Modeling of FTase β mutations onto the lonafarnib/FPTase cocrystal structure. (A, left) Four of the mutated residues found are on the molecular surface of the active site (C95R, W106R, P152S, and Y361H,L,S; surfaces of the corresponding amino acid side chains are denoted in yellow). (A, right) Mapping of all the residues for which mutations were identified. Purple indicates residues that are not directly on the surface of the active site. (B) Close-up view of the residues identified. (C) A close-up view of residues in close proximity with lonafarnib (W106, Y361, and C95). Black lines mark distances of less than 4 Å.

To assess the clinical implications that mutations in FPTase may have for patients treated with lonafarnib, we analyzed blood samples from CML patients participating in a clinical trial of imatinib-refractory patients who were switched to a combination treatment with lonafarnib and imatinib. We speculated that treatment with lonafarnib might provide a growth advantage to leukemic cells harboring FPTase β mutations. For this purpose, we sequenced FPTase β both from RNA and genomic DNA isolated from patient blood samples and found mutations of interest in 3 patients.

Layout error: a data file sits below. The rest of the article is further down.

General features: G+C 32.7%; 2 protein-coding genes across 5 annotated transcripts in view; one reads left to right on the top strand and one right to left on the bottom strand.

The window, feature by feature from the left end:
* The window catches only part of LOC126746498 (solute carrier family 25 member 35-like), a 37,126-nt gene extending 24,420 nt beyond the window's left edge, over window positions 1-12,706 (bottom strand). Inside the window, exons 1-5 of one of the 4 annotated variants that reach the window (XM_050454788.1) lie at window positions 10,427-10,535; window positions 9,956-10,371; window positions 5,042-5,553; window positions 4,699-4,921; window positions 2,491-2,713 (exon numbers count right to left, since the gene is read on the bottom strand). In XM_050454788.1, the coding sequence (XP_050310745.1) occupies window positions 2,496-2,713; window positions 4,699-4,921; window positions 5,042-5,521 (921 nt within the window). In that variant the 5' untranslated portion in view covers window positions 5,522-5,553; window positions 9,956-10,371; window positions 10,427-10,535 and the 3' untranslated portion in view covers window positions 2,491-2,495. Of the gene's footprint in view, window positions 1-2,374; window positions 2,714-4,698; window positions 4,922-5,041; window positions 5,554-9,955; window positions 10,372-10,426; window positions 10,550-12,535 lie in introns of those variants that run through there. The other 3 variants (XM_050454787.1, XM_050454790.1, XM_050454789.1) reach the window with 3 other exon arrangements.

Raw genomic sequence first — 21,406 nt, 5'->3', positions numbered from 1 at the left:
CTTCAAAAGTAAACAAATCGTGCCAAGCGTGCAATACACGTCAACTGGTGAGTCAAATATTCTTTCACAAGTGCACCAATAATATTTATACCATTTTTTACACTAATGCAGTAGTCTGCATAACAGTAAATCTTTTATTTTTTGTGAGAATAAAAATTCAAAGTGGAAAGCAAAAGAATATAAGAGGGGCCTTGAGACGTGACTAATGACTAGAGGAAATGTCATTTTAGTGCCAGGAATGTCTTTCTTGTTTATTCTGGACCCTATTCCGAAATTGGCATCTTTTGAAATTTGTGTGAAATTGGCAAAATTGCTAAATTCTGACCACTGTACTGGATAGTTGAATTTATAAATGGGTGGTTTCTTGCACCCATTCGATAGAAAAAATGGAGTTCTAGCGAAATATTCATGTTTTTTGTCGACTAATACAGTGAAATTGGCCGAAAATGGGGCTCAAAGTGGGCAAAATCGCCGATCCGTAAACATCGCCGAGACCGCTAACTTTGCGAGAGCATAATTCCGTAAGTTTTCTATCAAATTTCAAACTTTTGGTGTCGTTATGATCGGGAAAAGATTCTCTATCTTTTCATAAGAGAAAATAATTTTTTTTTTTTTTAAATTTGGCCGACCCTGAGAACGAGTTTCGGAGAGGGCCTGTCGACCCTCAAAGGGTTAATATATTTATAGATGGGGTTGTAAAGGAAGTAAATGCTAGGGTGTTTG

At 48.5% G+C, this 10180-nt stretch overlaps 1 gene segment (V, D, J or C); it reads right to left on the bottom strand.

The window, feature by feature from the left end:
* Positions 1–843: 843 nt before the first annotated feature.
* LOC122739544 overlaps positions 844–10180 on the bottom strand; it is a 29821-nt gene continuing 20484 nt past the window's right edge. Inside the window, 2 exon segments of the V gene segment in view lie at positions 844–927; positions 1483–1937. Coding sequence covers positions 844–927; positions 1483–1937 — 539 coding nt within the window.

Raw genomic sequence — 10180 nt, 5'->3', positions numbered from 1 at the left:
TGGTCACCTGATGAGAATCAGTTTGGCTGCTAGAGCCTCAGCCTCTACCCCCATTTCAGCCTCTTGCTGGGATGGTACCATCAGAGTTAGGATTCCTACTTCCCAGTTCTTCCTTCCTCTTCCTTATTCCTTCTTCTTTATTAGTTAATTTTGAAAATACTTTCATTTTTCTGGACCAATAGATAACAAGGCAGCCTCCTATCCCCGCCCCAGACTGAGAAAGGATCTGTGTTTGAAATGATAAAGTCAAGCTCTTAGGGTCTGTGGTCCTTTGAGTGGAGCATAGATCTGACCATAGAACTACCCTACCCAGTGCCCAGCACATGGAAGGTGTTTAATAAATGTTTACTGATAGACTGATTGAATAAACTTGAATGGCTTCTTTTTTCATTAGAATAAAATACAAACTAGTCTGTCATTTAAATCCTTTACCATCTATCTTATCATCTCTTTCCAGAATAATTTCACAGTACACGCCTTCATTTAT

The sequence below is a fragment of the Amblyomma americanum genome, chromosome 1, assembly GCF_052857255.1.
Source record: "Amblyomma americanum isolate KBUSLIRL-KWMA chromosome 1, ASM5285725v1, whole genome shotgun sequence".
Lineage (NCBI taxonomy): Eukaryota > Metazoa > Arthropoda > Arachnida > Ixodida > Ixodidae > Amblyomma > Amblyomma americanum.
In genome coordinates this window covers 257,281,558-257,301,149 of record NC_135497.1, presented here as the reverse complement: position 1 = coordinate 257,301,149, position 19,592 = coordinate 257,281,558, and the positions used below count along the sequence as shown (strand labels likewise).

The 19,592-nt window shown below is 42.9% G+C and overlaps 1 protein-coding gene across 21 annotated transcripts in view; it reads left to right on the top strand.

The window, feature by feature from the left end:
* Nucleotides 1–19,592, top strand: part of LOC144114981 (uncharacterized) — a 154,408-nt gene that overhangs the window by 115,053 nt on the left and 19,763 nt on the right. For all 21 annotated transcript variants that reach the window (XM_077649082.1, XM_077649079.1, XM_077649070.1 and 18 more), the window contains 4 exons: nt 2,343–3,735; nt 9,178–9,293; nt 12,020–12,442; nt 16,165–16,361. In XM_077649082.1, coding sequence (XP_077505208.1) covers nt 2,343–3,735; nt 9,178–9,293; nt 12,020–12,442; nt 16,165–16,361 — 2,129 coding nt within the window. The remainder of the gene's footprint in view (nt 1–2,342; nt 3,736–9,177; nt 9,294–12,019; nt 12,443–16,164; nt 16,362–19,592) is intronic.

Patient 1 had no mutations that were previously identified in our screen; however, this patient did have a I107V mutation that we identified in 2 independent samples. Because this mutation is adjacent to the W106 residue that we discovered in our screen to confer high-grade lonafarnib resistance, we generated I107V de novo, and found it to confer only a very weak lonafarnib resistance similar to the one seen for mutations P152S, A155S, and V242I (Figure 1C). As with these mutations, we cannot conclude that this weak resistance is biologically relevant. Identification of this mutant in patients but not in our screen suggests that our in vitro screen is not fully comprehensive and that other mutants remain to be identified.